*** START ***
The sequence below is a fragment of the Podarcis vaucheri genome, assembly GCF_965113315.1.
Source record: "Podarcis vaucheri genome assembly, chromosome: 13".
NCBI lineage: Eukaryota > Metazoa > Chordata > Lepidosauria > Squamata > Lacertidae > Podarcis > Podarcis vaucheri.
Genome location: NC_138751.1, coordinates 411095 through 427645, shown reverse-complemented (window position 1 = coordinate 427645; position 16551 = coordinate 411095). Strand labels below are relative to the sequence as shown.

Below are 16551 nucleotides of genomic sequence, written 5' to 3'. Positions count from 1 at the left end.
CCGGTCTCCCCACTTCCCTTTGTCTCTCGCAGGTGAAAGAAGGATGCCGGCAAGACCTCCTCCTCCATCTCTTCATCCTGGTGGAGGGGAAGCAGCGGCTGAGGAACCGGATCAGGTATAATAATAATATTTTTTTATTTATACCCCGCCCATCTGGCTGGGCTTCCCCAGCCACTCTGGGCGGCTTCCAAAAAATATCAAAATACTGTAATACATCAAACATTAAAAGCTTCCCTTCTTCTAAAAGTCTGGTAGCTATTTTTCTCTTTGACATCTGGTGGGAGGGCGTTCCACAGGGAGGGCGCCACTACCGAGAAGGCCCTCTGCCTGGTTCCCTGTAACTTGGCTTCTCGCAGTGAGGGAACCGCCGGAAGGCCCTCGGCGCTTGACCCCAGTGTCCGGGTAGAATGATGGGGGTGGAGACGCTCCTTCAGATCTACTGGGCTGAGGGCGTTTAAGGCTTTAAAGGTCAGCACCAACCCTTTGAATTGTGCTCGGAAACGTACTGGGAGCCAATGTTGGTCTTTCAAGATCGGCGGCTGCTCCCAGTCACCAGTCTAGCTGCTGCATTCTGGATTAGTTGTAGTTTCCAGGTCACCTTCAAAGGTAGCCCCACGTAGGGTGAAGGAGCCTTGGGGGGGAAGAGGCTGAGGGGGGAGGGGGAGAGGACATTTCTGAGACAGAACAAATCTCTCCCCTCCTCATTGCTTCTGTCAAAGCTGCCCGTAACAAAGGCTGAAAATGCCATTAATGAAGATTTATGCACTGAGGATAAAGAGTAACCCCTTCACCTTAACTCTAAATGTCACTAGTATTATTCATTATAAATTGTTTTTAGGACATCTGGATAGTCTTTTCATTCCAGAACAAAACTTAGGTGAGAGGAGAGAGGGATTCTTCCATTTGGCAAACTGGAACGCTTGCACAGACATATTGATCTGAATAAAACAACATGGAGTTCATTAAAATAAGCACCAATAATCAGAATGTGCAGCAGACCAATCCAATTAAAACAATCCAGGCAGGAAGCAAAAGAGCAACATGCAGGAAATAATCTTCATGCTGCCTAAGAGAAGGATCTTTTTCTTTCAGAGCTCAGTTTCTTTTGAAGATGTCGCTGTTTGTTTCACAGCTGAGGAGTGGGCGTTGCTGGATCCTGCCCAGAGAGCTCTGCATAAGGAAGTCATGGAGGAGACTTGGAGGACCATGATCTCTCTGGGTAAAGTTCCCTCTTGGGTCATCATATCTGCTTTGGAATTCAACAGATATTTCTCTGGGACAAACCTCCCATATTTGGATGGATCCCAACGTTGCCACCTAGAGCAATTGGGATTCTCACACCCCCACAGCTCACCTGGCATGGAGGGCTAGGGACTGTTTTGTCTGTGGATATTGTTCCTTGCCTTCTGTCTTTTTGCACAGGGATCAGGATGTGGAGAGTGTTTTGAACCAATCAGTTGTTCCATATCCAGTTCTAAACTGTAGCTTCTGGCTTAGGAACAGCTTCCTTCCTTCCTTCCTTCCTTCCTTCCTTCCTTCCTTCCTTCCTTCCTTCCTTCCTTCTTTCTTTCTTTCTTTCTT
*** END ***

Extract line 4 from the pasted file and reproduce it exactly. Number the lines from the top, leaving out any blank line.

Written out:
Genome location: NC_138751.1, coordinates 411095 through 427645, shown reverse-complemented (window position 1 = coordinate 427645; position 16551 = coordinate 411095). Strand labels below are relative to the sequence as shown.